In the eighth week of the 2021 session of the Georgia General Assembly, the House of Representatives passed our version of Fiscal Year 2022 appropriations.
House Bill 81 covers the fiscal year from July 1, 2021, through June 30, 2022, and increases spending over the current fiscal year by 5.2 percent.
Nearly 90 percent of the $27.2 billion in state funds will be invested in education and health and human service agencies. Education will receive $10.2 billion, which is the single-largest amount of funding.
The House bill adds $58.5 million to the Department of Behavioral Health and Developmental Disabilities. That will fund addictive services for 2,700 more people and mental health services for another 5,200. It will provide a rate increase for providers of services to people with intellectual and developmental disabilities and will create the nation's first behavioral health crisis center for individuals with intellectual and developmental disabilities.
Mental health services for children also will be expanded in the upcoming fiscal year. Fifty-nine more schools will participate in the Georgia Apex Program that provides therapy in the schools. We also are taking steps to prevent youth suicides by adding positions for a youth suicide prevention specialist and a suicide epidemiologist; and by increasing funding for suicide prevention training and services in the schools, and the 988 National Suicide Prevention Lifeline.
This budget also recognizes $39.5 million for the new Rural Innovation Fund and $10 million to establish a broadband infrastructure grant program for rural communities. The new excise tax on the ride-share industry is projected to bring in $7.65 million in revenue for new transit projects across the state.
Now that the House has approved its version of the new budget, the Senate is making its own proposed revisions. A conference committee of House and Senate leaders will finalize the budget prior to the final votes of both chambers and the governor’s signature.
TAX CUT FOR WORKING GEORGIANS
The House passed a handful of bills to cut taxes and to spur economic recovery. The one most likely to impact your family's budget is HB 593, which will cut income taxes by raising state income tax standard deductions. The deductions for single and heads of households will be $5,400; for married couples filing jointly $7,100; and for couples filing separately, $3,550. We expect this to save Georgia taxpayers about $140 million in taxes beginning in 2022.
Also, to recruit and retain 1,000 certified teachers to work in 100 extremely rural or Georgia's lowest-performing schools, we passed HB 32 to provide refundable income tax credits of $3,000 per year for up to five years.
SECURING GEORGIA’S ELECTIONS
With more and more Georgians using absentee ballots that are marked privately and away from polling places, the House on March 1 passed HB 531 to ensure the integrity of the paper ballots and their methods of collection.
The bill would do away with the current method of ballot authentication — the subjective comparison of ballot envelope signatures with those on original voter registration applications — and instead require that voters provide copies of their driver’s licenses or other forms of picture IDs. The ballots themselves would remain anonymous.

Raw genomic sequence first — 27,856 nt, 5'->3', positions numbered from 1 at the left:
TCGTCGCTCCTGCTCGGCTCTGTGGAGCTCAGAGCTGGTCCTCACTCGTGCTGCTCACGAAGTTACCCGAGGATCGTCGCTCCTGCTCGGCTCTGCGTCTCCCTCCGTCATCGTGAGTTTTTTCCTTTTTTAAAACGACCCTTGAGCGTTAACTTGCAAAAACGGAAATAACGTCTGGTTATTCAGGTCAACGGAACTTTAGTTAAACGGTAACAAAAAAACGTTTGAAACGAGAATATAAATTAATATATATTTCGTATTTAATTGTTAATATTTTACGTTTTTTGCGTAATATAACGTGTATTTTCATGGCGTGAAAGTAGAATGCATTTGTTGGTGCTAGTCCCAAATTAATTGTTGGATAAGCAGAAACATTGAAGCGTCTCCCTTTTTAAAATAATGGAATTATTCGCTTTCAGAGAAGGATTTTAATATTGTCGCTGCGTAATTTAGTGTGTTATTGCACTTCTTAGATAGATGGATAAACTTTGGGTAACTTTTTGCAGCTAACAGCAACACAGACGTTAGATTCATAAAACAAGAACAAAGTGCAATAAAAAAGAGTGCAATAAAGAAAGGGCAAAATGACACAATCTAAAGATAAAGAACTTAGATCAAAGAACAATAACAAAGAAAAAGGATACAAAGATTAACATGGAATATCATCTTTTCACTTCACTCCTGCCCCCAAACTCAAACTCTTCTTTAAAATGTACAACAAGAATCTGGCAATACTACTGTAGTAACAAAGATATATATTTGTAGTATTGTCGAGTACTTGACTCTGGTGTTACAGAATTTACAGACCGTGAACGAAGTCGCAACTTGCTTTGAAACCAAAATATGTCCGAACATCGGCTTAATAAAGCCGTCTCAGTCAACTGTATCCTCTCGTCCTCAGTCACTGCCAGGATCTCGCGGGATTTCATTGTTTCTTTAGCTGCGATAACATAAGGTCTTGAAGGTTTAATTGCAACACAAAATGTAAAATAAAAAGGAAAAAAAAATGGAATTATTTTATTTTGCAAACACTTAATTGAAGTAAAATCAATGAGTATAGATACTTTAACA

The bill also would implement a special security paper for absentee ballots and push up the deadline for requesting absentee ballots to 11 days before an election. This has been recommended by the Association of County Commissioners of Georgia and numerous county election directors.
HB 531 also would better regulate the number, placement and supervision of drop boxes, and it would prohibit the use of mobile voting units except during emergencies declared by the governor at a particular precinct. The bill will add criminal penalties for ballot harvesting of absentee ballots and better regulate third-party mailing of unofficial absentee ballot applications in order to reduce voter confusion. The Secretary of State’s Office would be allowed to mail out absentee ballot applications only to voters who request them.
Under the bill, election officials could begin the early processing and scanning of absentee ballots up to two weeks prior to Election Day. They would be required to start that process one week before Election Day and to notify the public of the dates, times and locations of that work.
HB 531 would shorten lines on Election Day by creating one voting precinct for every 2,000 voters and by prohibiting out-of-precinct voting by provisional paper ballots that tie up staff who must verify and duplicate those ballots.
At the request of local election officials, HB531 also would require training of poll watchers and make sure poll watchers can observe vote tabulation.
Finally, the bill would eliminate “jungle primaries” for statewide offices that are filled by the Governor. The primary for the unexpired term of U.S. Sen. Johnny Isakson was an example of a jungle primary, in which 20 candidates ran in the same primary regardless of political party. If HB 531 becomes law, jungle primaries would be replaced by party primary and general special elections.
As you can see, the pace of work under the Gold Dome has intensified. Everything we are going to accomplish must be finished by March 31, which will mark the end of the session.
Thank you for the opportunity to represent District 116. If you have any questions or concerns, feel free to contact me at 404-463-2245 or at email@example.com. May God bless you and your family, this wonderful county, our great state, and our nation.